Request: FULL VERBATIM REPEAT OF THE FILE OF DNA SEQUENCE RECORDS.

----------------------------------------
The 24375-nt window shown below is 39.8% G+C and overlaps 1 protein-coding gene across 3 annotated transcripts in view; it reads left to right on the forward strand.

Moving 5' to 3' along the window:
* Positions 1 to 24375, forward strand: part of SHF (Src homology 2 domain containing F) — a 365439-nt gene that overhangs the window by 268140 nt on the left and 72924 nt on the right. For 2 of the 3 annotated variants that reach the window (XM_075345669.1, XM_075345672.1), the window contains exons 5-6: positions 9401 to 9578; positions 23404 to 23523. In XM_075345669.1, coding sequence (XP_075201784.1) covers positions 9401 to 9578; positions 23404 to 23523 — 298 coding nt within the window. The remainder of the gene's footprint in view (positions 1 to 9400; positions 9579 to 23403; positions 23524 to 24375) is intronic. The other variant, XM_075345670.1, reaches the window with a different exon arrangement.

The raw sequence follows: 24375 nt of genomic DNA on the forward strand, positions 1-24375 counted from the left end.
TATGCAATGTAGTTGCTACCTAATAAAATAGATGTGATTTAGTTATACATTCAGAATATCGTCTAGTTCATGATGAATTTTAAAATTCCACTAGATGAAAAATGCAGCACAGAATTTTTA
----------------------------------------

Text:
The 24375-nt window shown below is 39.8% G+C and overlaps 1 protein-coding gene across 3 annotated transcripts in view; it reads left to right on the forward strand.

Moving 5' to 3' along the window:
* Positions 1 to 24375, forward strand: part of SHF (Src homology 2 domain containing F) — a 365439-nt gene that overhangs the window by 268140 nt on the left and 72924 nt on the right. For 2 of the 3 annotated variants that reach the window (XM_075345669.1, XM_075345672.1), the window contains exons 5-6: positions 9401 to 9578; positions 23404 to 23523. In XM_075345669.1, coding sequence (XP_075201784.1) covers positions 9401 to 9578; positions 23404 to 23523 — 298 coding nt within the window. The remainder of the gene's footprint in view (positions 1 to 9400; positions 9579 to 23403; positions 23524 to 24375) is intronic. The other variant, XM_075345670.1, reaches the window with a different exon arrangement.

The raw sequence follows: 24375 nt of genomic DNA on the forward strand, positions 1-24375 counted from the left end.
TATGCAATGTAGTTGCTACCTAATAAAATAGATGTGATTTAGTTATACATTCAGAATATCGTCTAGTTCATGATGAATTTTAAAATTCCACTAGATGAAAAATGCAGCACAGAATTTTTA